A boatload of trouble; tech wants jobs credit
Dear Rise&Shred Diary,
By now you’ve learned there’s a big ol’ boat blocking the Suez Canal, backing up shipping traffic, and creating the worst maritime nightmare in modern memory (aerial photo here). There’s definitely a mortgage analogy
to be made here, but instead, we want to share the ideas some children have on getting the big boat unstuck:
Alex, 12: “Just turn the wheel to the left.”
Nina, 8: “What’s it stuck on, sand? They should move the sand.”
Theo, 6: “They should get giant oars and row it.”
Owen, 5: “Just get a crane to lift it up. Did they call the crane to lift it up?!”
Good news! The number of people seeking unemployment benefits fell sharply last week to 684,000, the fewest since the pandemic erupted a year ago and a sign that the economy is improving.
And in a switch, tech companies say they want some of the credit for the new surge in hiring, which is a new move according to this paywalled op-ed in the NYT.
“As more people and politicians worry about the influence of technology companies in the economy and our lives, digital corporations have been forced to try harder to keep people feeling warm and fuzzy about them. One way to do that is to copy what boring old companies have always done: Get attention for their hiring and growth.”
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loanDepot is cashing in on the housing boom
And what’s so bad about that?
One of the larger employers in our space, loanDepot, this week sold some bonds in the secondary market, prompting this Bloomberg piece to break down just how successful the company has become.
LoanDepot more than doubled its loan originations in 2020 to over $100 billion. Its revenue grew by over 200% to $4.3 billion over the same period, according to the debt documents. The company priced the new seven-year bonds at a yield of 6.125%, according to people with knowledge of the offering.
—> loanDepot raised a total of $600 million from the bond sale, or $100 million more than originally expected.
However, Bloomberg coverage seems to look at Hsieh’s success with a touch of unfavorably. Check out this quote: “Billionaire founder Anthony Hsieh and his private-equity partners are ready to cash in.”
The article also notes that Hsieh was born in Taiwan, as if someone foreign can’t live the American Dream? Who’s knows? Maybe we’re reading into it too much.
Hsieh is hardly alone in this regard, the article states: “Hsieh is the latest housing market entrepreneur to experience a boost in fortunes during the pandemic. Mat Ishbia, the chief executive officer of United Wholesale Mortgage, became a billionaire last year after the lending firm founded by his father went public. Rocket Cos. chief executive Dan Gilbert also saw his wealth soar after his company went public at a valuation of around $40 billion in August.”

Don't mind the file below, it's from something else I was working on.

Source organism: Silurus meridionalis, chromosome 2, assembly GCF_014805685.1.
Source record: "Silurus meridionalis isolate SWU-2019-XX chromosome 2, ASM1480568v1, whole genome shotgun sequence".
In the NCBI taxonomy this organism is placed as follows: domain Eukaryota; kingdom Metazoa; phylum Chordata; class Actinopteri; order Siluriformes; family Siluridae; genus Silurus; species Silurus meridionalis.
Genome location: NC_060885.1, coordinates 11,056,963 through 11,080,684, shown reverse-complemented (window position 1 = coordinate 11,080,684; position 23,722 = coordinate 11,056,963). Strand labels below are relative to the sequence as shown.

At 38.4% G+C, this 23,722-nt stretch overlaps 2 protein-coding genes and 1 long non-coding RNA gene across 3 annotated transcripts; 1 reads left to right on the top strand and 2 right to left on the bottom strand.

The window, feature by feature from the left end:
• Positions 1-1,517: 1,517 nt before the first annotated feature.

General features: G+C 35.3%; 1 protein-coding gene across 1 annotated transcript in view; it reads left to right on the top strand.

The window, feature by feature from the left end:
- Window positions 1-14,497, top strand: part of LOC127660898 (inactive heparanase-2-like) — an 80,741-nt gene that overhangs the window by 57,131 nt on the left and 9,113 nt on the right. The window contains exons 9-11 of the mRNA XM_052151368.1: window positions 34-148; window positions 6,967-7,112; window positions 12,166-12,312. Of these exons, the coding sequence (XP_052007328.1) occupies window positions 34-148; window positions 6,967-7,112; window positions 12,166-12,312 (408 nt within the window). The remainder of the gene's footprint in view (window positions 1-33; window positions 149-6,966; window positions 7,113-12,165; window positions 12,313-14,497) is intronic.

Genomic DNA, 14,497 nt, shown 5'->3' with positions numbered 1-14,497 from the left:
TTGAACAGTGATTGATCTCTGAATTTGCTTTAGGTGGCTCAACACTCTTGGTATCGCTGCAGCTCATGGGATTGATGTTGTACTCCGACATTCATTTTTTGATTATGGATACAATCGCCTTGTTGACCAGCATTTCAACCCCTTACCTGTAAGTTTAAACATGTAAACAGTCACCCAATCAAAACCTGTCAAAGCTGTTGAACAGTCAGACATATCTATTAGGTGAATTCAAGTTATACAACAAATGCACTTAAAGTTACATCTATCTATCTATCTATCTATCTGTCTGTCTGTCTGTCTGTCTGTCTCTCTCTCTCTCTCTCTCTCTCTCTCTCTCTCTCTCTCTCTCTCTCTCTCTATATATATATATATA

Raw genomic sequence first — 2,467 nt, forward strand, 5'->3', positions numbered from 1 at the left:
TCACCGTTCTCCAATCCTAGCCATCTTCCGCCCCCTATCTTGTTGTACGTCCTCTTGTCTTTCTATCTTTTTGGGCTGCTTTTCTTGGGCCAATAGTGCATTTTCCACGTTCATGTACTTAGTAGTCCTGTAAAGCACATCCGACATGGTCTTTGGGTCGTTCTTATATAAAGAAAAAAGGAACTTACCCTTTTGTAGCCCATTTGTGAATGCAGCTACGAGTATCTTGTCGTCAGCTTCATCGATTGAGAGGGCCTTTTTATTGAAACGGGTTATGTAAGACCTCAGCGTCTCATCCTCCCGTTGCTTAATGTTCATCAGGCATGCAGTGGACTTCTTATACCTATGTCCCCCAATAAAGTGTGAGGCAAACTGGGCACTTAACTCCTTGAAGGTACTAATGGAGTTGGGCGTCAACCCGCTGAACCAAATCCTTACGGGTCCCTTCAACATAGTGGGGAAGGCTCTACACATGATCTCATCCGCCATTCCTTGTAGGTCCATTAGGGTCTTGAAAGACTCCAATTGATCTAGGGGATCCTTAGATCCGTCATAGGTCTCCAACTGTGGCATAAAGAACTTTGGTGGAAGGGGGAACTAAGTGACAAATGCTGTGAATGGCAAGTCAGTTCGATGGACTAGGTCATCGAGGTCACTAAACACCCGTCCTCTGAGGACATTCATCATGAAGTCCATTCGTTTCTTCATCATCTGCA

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SEC launches investigation into recent IPO craziness
The US IPO market produced its busiest quarter in over two decades, with 102 IPOs raising $40.3 billion. Mortgage companies, such as loanDepot, United Wholesale, Quicken, etc., were a big part of that success.
“Real estate and utilities were the best performing sectors, riding on the strength of only a few names,” according to the latest IPO report from Renaissance Capital. Some of the IPOs in the mortgage space leveraged Special Purpose Acquisiton Companies (SPACs) in order to tap the equity marketplace.
SPAC business is expected to continue booming.
“Aside from the historic amounts of capital raised and soaring stock prices, SPAC mania featured celebrity sponsors, sponsors with poor track records, SPACs with joke names and tickers, and related-party transactions,” the report states.
“After a pullback in SPAC prices, a number of recent deals have downsized or broke issue,” the report adds. “While this could indicate that peak SPAC is behind us, it may well be just another blip. And with 234 SPACs on file to raise $59 billion, the pip
eline is primed for another record quarter ahead.”
Of course, this is getting the attention of regulators.
The U.S. Securities and Exchange Commission (SEC) in recent days sent letters to Wall Street banks seeking information on their special purpose acquisition company, or SPAC, dealings, sources told Reuters.
In what they see as a precursor to a formal investigation, the SEC has previously said it was monitoring the SPAC boom, but the letters are the strongest sign yet that it is stepping up scrutiny of such deals and the Wall Street banks that underwrite them.
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